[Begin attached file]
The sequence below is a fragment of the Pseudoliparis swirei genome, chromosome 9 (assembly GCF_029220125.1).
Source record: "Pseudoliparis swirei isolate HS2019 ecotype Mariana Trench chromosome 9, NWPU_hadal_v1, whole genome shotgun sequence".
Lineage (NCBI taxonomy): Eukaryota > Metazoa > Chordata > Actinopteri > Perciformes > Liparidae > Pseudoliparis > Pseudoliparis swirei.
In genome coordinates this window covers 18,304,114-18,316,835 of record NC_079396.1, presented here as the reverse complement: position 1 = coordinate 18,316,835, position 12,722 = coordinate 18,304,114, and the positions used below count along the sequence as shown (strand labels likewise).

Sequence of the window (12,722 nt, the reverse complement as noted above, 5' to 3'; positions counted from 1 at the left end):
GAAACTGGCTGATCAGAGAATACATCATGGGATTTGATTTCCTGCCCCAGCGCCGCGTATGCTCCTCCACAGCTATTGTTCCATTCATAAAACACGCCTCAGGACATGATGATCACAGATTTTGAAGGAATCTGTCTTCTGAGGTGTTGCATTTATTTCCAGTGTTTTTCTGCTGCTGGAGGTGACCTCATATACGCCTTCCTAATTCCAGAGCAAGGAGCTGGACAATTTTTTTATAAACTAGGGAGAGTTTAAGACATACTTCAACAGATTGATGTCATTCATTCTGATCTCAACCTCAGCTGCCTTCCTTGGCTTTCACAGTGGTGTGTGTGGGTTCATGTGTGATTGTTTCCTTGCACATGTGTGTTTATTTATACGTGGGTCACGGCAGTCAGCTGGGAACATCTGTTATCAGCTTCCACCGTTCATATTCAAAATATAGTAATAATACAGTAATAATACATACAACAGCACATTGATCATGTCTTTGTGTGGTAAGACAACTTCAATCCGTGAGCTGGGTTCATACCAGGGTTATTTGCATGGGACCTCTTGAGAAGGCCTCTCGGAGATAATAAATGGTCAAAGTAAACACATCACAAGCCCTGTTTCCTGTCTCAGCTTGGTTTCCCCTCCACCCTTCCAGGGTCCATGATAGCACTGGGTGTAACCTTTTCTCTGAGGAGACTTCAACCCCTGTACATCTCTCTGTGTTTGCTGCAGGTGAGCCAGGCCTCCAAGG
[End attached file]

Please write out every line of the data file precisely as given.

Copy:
The sequence below is a fragment of the Pseudoliparis swirei genome, chromosome 9 (assembly GCF_029220125.1).
Source record: "Pseudoliparis swirei isolate HS2019 ecotype Mariana Trench chromosome 9, NWPU_hadal_v1, whole genome shotgun sequence".
Lineage (NCBI taxonomy): Eukaryota > Metazoa > Chordata > Actinopteri > Perciformes > Liparidae > Pseudoliparis > Pseudoliparis swirei.
In genome coordinates this window covers 18,304,114-18,316,835 of record NC_079396.1, presented here as the reverse complement: position 1 = coordinate 18,316,835, position 12,722 = coordinate 18,304,114, and the positions used below count along the sequence as shown (strand labels likewise).

Sequence of the window (12,722 nt, the reverse complement as noted above, 5' to 3'; positions counted from 1 at the left end):
GAAACTGGCTGATCAGAGAATACATCATGGGATTTGATTTCCTGCCCCAGCGCCGCGTATGCTCCTCCACAGCTATTGTTCCATTCATAAAACACGCCTCAGGACATGATGATCACAGATTTTGAAGGAATCTGTCTTCTGAGGTGTTGCATTTATTTCCAGTGTTTTTCTGCTGCTGGAGGTGACCTCATATACGCCTTCCTAATTCCAGAGCAAGGAGCTGGACAATTTTTTTATAAACTAGGGAGAGTTTAAGACATACTTCAACAGATTGATGTCATTCATTCTGATCTCAACCTCAGCTGCCTTCCTTGGCTTTCACAGTGGTGTGTGTGGGTTCATGTGTGATTGTTTCCTTGCACATGTGTGTTTATTTATACGTGGGTCACGGCAGTCAGCTGGGAACATCTGTTATCAGCTTCCACCGTTCATATTCAAAATATAGTAATAATACAGTAATAATACATACAACAGCACATTGATCATGTCTTTGTGTGGTAAGACAACTTCAATCCGTGAGCTGGGTTCATACCAGGGTTATTTGCATGGGACCTCTTGAGAAGGCCTCTCGGAGATAATAAATGGTCAAAGTAAACACATCACAAGCCCTGTTTCCTGTCTCAGCTTGGTTTCCCCTCCACCCTTCCAGGGTCCATGATAGCACTGGGTGTAACCTTTTCTCTGAGGAGACTTCAACCCCTGTACATCTCTCTGTGTTTGCTGCAGGTGAGCCAGGCCTCCAAGG